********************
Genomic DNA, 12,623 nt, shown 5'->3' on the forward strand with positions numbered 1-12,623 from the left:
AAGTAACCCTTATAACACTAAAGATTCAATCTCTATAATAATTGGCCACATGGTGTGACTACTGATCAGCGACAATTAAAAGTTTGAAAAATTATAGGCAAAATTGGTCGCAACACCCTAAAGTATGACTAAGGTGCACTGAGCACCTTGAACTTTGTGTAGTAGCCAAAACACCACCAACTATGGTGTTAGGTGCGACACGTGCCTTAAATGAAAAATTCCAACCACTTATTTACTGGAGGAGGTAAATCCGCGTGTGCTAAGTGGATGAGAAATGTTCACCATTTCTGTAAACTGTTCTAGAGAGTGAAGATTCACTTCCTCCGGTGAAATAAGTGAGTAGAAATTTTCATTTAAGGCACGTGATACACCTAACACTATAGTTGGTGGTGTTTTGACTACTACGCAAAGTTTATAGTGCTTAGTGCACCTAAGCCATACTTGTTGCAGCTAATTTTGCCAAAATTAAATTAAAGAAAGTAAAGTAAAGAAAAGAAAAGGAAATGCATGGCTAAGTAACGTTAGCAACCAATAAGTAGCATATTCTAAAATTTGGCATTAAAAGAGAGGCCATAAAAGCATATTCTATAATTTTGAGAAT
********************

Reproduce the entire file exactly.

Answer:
Genomic DNA, 12,623 nt, shown 5'->3' on the forward strand with positions numbered 1-12,623 from the left:
AAGTAACCCTTATAACACTAAAGATTCAATCTCTATAATAATTGGCCACATGGTGTGACTACTGATCAGCGACAATTAAAAGTTTGAAAAATTATAGGCAAAATTGGTCGCAACACCCTAAAGTATGACTAAGGTGCACTGAGCACCTTGAACTTTGTGTAGTAGCCAAAACACCACCAACTATGGTGTTAGGTGCGACACGTGCCTTAAATGAAAAATTCCAACCACTTATTTACTGGAGGAGGTAAATCCGCGTGTGCTAAGTGGATGAGAAATGTTCACCATTTCTGTAAACTGTTCTAGAGAGTGAAGATTCACTTCCTCCGGTGAAATAAGTGAGTAGAAATTTTCATTTAAGGCACGTGATACACCTAACACTATAGTTGGTGGTGTTTTGACTACTACGCAAAGTTTATAGTGCTTAGTGCACCTAAGCCATACTTGTTGCAGCTAATTTTGCCAAAATTAAATTAAAGAAAGTAAAGTAAAGAAAAGAAAAGGAAATGCATGGCTAAGTAACGTTAGCAACCAATAAGTAGCATATTCTAAAATTTGGCATTAAAAGAGAGGCCATAAAAGCATATTCTATAATTTTGAGAAT